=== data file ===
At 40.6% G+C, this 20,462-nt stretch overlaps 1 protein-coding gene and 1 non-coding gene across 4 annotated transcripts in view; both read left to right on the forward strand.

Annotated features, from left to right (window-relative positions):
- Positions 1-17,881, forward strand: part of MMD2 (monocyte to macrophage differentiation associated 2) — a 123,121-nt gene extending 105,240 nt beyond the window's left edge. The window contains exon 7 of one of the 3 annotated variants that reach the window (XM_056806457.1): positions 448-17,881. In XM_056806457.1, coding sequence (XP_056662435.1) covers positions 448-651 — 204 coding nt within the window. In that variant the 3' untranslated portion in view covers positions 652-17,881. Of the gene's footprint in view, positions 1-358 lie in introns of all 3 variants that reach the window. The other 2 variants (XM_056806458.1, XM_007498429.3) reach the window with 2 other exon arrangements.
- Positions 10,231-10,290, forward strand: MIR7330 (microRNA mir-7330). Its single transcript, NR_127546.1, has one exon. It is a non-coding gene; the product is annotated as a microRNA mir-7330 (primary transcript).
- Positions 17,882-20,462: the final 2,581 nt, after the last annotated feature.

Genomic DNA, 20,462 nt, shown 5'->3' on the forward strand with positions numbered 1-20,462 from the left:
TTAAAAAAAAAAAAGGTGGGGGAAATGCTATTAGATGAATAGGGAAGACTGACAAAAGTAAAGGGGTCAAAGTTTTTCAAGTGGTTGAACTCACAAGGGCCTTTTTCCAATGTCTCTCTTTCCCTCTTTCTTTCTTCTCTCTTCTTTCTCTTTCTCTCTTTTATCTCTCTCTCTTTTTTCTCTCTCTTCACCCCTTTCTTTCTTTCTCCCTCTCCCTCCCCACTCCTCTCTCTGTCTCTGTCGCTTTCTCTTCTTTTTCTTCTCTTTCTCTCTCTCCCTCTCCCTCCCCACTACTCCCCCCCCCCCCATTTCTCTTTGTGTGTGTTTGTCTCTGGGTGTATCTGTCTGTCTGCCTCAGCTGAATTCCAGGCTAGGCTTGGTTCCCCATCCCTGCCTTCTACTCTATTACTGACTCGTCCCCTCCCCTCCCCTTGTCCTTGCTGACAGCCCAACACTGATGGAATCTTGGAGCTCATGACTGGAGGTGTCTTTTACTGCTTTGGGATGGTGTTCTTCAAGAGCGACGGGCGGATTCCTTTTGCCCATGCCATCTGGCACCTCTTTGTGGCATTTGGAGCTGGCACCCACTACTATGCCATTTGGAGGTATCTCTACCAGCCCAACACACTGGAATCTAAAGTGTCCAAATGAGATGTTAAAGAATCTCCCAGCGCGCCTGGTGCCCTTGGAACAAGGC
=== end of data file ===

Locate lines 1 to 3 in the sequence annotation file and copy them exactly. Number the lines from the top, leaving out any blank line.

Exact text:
At 40.6% G+C, this 20,462-nt stretch overlaps 1 protein-coding gene and 1 non-coding gene across 4 annotated transcripts in view; both read left to right on the forward strand.

Annotated features, from left to right (window-relative positions):
- Positions 1-17,881, forward strand: part of MMD2 (monocyte to macrophage differentiation associated 2) — a 123,121-nt gene extending 105,240 nt beyond the window's left edge. The window contains exon 7 of one of the 3 annotated variants that reach the window (XM_056806457.1): positions 448-17,881. In XM_056806457.1, coding sequence (XP_056662435.1) covers positions 448-651 — 204 coding nt within the window. In that variant the 3' untranslated portion in view covers positions 652-17,881. Of the gene's footprint in view, positions 1-358 lie in introns of all 3 variants that reach the window. The other 2 variants (XM_056806458.1, XM_007498429.3) reach the window with 2 other exon arrangements.